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  Day of Anger Father Figure
Year: 1967
Director: Tonino Valerii
Stars: Lee Van Cleef, Giuliano Gemma, Walter Rilla, Christa Linder, Yvonne Sanson, Lukas Ammann, Andrea Bosic, Ennio Balbo, José Calvo, Giorgio Garguillo, Anna Orso, Karl-Otto Alberty, Nino Nini, Virgilio Gazzolo, Eleonora Morana, Benito Stefanelli
Genre: WesternBuy from Amazon
Rating:  7 (from 1 vote)
Review: Scott (Giuliano Gemma) doesn't have a surname, he is the son of a long gone prostitute who doesn't have any status in this small town of rich residents, taking care of the odd jobs as the resident dogsbody, and if that includes pulling the sewage wagon around on his own in the mornings, then so be it. He doesn't really have any friends either, making conversation with the local down and out is his best bet at companionship, but he's so out of it that there's nothing too stimulating to be gained from that. However, one day as he attends to his chores, a stranger rides into town and approaches him: Frank Talby (Lee Van Cleef).

He makes a point of talking to Scott, asking his name, and when he tells the man he doesn't have a surname, Talby does something about that, giving him his mother's name or Mary, hence Scott Mary which by the end of the film everyone is calling him out of respect. This was a tale that could be seen in two ways, and it could be a story of confidence building and status won, or it could be a story of corruption which seems attractive but actually puts the soul of Scott in peril since he is the one who is seduced by a life of violence. What was intriguing that until practically the last shot you were unsure of whether he was righting a wrong or being an ungrateful wretch, or perhaps both simultaneously.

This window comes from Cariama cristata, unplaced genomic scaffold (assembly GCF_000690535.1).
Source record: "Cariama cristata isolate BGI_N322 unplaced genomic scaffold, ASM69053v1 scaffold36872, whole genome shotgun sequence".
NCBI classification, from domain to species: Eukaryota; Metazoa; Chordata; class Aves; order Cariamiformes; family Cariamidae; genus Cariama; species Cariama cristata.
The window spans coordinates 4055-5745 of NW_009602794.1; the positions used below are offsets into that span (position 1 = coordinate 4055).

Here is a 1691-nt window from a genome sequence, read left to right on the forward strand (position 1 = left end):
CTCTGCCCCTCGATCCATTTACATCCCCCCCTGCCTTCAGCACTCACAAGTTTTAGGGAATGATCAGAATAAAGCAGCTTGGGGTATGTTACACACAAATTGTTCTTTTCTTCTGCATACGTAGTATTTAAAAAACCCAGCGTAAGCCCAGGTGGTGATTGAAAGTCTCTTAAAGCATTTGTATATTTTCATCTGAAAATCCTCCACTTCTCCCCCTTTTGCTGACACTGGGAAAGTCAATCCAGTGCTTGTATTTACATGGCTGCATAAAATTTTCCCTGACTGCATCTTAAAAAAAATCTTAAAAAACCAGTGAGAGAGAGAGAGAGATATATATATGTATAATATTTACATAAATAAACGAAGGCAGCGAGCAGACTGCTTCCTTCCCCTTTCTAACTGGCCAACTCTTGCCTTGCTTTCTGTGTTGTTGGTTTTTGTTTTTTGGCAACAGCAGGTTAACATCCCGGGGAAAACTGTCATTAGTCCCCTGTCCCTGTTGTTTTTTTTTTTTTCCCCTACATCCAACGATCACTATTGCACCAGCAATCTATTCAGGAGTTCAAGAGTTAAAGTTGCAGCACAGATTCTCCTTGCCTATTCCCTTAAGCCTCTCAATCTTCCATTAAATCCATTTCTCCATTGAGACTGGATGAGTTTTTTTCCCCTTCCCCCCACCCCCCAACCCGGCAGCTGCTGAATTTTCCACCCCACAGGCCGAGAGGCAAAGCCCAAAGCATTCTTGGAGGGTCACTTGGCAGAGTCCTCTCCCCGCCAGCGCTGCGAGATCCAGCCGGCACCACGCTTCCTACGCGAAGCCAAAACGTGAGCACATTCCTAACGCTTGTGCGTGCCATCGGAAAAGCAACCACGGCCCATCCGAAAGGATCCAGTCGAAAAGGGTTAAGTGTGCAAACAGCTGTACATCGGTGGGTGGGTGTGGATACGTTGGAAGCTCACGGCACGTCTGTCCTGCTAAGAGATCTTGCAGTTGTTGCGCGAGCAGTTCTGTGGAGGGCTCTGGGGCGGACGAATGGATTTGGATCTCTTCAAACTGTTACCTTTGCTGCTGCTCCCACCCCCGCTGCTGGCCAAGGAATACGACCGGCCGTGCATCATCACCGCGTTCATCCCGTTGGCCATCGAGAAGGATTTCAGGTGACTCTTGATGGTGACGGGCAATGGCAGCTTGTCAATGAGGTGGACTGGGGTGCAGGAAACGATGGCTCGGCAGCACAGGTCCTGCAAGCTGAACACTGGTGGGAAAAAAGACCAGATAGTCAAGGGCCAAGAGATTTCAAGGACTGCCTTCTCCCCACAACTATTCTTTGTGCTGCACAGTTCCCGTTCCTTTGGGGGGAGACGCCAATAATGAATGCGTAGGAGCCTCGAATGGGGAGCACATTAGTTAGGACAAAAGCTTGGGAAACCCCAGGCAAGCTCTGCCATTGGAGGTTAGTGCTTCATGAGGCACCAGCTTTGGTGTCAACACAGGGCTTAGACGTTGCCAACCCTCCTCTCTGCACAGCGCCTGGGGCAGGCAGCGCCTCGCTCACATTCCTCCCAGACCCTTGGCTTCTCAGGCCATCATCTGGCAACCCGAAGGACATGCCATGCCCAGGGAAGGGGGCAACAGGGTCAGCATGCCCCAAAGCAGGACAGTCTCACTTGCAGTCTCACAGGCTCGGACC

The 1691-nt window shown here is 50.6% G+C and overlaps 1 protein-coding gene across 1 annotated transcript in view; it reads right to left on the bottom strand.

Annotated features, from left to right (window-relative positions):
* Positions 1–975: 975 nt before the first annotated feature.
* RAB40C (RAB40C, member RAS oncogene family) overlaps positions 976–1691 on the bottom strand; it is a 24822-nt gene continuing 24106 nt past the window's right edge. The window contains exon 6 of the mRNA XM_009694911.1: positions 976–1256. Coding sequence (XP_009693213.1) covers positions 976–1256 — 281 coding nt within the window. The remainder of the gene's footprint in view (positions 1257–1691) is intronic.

Among the screenwriters was Ernesto Gastaldi, one of the most prolific of Italy's filmmakers who even by this stage was an old hand, with dozens of screenplays under his belt. Director Tonino Valerii helped with the script, not one of the most political plots that the Spaghetti Western genre could bring up, and more a moral lesson in being careful who you look up to. Some found the ultimate fate of Scott and Talby's relationship a letdown, after all Van Cleef generates quite a bit of fan devotion even now and the thought of being in the Wild West with him as your mentor might seem an attractive proposition to entertain, but Valerii and his team were using his persona, honed quickly in the Sergio Leone movies, to interesting aims.

Talby is the gunslinger who takes Scott away from all this, not romantically but as if the young man's father has returned to put everyone who did Scott down in their place; we have no way of knowing if this is the case, but that family connection did offer a resonance the film was leading us to, even if Van Cleef and Gemma didn't much look like father and son (maybe Scott took after his mother?). So what is going on, why has Talby shown up? It turns out his real reason for being in town is to get the money he feels he is owed, as the locals (apart from Scott and the tramp) have gotten rich from Talby's ill-gotten gains and he hasn't seen a penny of them, so is naturally aggrieved.

But all that cash has gone into the town, so how can he get it back? His solution is a tricky one for there are a number of folks with vested interests in ensuring Talby doesn't succeed, and the townspeople find support from various unpleasant characters including Owen the gunfighter (Benito Stefanelli) who has a pretty amazing gunfight with Talby as they ride towards one another on horseback, racing against time to load their rifles before the other man does. There are a good few nice touches like that, often using violence to amp up the tension, but it's Scott's personal development from a complete nobody (though not the Nobody Terence Hill played in Valerii's My Name is Nobody) to one of the most significant individuals around with so much resting on his shoulders as to where the town will fall as regards the line between good and evil. Does he win back that soul from the clutches of Talby, or is it too late? It's ambiguous, but it's a provocative theme for a Western that could easily have fallen back on the tenet that bloody revenge is perhaps a good thing, but didn't. Rockin' music by Riz Ortolani.

Aka: I giorni dell'ira, Gunlaw
Reviewer: Graeme Clark


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